An off-duty Florida cop jumped into the ocean to drag a boy using a boogie-board to safety after a shark was seen swimming toward the kid in a heart-pounding video.
On Thursday, Cocoa Beach Police Officer Adrian Kosicki and his wife were walking along the beach when they spotted a shark approaching the boy in the shallows right offshore, police wrote on Facebook.
OFFICER PULLS BOY FROM CLOSE ENCOUNTER WITH SHARKCocoa Beach Police Officer Adrian Kosicki was off-duty Thursday evening, July 16, walking on the beach with his wife near the pier when they noticed a shark approaching a small boy on a boogie board. Adrian made the decision to quickly enter the water and pull the boy from the surf as the shark began to get dangerously close, within only a couple of feet at its nearest distance. We’re certainly not marine biologists, educated and trained to differentiate between the various species of sharks, their respective feeding habits, and aggressiveness near swimmers. We just do what we do best—protect the public from harm.Thanks to Adrian, we’ll never know what that shark’s intentions were, and that little boy will forever have a pretty cool story to tell. Great job!??
Posted by Cocoa Beach Police & Fire on Friday, July 17, 2020
Police shared a video someone on the beach took of the incident showing a shark fin cutting through the water’s surface as it swims toward the boy.
“Hey buddy! Hey, there’s a shark right there,” an onlooker says before another shouts, “There he is!”
The quick-thinking police officer jumped straight into the water and grabbed hold of the boy, dragging him through the surf toward the shoreline as the shark swam “dangerously close,” police said. Kosicki got the boy further inland of the beach while the shark swam within just feet of them, as seen in the video.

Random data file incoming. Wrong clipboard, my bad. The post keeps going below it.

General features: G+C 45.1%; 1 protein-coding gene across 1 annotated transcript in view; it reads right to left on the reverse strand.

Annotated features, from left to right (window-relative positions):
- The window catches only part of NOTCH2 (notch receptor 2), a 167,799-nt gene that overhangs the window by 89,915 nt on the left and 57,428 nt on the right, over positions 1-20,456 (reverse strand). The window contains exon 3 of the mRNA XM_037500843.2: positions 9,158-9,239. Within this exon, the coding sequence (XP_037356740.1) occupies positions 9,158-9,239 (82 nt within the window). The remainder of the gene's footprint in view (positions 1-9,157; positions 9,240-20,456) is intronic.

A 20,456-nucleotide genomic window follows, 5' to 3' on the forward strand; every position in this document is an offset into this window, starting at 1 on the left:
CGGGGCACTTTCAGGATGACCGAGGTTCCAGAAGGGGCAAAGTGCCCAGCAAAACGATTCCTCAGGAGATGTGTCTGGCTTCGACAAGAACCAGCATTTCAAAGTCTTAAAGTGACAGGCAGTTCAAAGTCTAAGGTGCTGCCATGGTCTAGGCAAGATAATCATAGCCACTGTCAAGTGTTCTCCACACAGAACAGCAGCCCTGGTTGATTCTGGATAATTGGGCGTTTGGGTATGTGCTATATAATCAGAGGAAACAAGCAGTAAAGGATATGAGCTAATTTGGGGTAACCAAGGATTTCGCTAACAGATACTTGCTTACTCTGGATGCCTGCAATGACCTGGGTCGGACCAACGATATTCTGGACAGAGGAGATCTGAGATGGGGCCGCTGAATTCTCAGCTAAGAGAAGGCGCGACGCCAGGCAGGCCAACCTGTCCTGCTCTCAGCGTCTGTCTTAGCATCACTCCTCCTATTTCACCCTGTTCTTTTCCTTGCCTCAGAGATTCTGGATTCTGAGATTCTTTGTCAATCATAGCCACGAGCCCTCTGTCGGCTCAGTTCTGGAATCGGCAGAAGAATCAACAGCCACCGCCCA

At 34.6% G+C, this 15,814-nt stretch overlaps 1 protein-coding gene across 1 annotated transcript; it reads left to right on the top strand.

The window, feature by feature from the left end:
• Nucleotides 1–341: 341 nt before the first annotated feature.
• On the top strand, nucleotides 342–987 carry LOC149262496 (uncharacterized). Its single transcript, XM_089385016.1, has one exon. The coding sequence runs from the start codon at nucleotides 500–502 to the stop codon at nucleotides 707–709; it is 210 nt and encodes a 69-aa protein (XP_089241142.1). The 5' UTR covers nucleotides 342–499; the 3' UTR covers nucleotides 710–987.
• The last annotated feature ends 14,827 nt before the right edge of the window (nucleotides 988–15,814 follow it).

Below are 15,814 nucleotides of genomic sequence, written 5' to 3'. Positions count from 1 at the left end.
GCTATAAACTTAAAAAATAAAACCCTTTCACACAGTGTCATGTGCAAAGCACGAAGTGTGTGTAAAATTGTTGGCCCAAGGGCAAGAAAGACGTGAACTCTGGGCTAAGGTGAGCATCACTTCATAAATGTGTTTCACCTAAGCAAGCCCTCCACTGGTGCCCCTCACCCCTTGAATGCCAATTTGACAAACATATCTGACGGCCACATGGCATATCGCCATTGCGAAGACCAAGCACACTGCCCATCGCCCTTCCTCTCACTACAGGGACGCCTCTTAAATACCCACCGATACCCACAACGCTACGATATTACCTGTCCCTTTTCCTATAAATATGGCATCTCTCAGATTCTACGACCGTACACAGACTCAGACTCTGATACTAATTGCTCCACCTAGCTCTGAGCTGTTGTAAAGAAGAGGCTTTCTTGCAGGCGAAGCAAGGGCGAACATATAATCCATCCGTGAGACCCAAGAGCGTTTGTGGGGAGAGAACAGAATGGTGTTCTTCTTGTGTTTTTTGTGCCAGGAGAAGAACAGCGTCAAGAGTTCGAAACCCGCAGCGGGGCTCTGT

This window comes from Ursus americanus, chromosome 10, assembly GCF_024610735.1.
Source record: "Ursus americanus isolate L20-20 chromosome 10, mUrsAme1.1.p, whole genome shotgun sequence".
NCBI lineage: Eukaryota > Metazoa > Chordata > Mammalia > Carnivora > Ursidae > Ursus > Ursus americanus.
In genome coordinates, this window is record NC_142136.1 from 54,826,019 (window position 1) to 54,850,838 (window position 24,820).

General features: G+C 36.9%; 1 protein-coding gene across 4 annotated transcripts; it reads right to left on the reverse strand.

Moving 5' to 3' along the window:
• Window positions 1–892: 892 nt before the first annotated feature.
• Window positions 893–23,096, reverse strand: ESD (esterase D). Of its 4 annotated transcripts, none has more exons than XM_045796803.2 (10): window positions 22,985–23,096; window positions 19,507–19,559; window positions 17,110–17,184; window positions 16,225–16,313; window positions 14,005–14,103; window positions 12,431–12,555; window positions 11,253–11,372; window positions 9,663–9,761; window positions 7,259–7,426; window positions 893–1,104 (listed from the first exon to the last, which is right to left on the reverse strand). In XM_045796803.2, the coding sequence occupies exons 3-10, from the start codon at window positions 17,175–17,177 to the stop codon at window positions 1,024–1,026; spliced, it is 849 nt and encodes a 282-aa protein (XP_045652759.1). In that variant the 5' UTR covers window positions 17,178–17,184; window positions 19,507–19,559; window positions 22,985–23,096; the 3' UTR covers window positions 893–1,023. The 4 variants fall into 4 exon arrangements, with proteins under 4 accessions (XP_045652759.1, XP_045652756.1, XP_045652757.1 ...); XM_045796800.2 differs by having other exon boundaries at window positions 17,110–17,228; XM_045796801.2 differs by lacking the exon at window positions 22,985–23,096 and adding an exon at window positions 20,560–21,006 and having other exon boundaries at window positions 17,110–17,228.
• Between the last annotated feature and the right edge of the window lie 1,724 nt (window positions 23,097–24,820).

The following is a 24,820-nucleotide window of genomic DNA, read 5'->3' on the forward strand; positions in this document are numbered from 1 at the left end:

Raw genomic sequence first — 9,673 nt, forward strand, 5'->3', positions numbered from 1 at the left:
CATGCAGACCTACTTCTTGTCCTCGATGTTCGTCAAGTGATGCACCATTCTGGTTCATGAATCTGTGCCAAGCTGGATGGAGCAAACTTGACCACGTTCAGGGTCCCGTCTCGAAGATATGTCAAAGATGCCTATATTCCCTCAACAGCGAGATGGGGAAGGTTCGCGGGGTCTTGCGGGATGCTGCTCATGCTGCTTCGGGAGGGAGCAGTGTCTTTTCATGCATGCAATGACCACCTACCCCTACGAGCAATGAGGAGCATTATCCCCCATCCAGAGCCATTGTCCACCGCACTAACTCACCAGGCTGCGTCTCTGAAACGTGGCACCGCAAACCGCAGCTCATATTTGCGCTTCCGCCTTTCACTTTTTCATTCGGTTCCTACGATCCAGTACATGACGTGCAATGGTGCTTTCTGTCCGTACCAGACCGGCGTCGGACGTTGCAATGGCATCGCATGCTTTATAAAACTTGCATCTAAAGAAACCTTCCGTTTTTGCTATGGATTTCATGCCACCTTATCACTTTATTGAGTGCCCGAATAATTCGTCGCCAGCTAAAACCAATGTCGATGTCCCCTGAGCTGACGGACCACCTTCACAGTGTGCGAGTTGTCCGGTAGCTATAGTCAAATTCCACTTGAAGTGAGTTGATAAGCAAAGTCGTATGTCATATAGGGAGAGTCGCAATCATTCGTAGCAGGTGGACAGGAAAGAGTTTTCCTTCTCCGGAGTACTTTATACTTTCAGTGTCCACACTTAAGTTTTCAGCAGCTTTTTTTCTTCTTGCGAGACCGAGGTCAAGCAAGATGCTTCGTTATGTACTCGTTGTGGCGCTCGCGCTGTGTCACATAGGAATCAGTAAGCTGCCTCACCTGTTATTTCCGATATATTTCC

“We’re certainly not marine biologists, educated and trained to differentiate between the various species of sharks, their respective feeding habits and aggressiveness near swimmers,” police wrote. “We just do what we do best — protect the public from harm.”
“We just do what we do best—protect the public from harm. Thanks to Adrian, we’ll never know what that shark’s intentions were, and that little boy will forever have a pretty cool story to tell.”
According to the Brevard Times, Florida experiences more shark attacks during the end of summer to the beginning of fall, from July through October. That’s because the temperature of the water rises during those months and more people go into the ocean to swim, boogie-board and surf.
The species of shark wasn’t immediately clear, but the Times said the area usually sees Bull sharks, Spinner sharks, small Bonnethead sharks and Blacktip sharks.
Cocoa Beach is situated in Brevard County, and has the second highest number of shark attacks in Florida, with Volusia County having the most.
Brevard County, where Cocoa Beach is situated, has Florida’s second-highest variety of shark assaults behind Volusia County, in accordance with the paper.
Volusia County, which is home to the famous Daytona Beach and also New Smyrna Beach, is acknowledged as the shark bite capital of the world.
“Thanks to Adrian, we’ll never know what that shark’s intentions were, and that little boy will forever have a pretty cool story to tell,” police said. “Great job!”
This is why I never leave the wading pool.
Rich is syndicated opinion columnist for David Harris Jr. and owner of Maga-Chat.com. He writes about politics, culture, liberty and faith.
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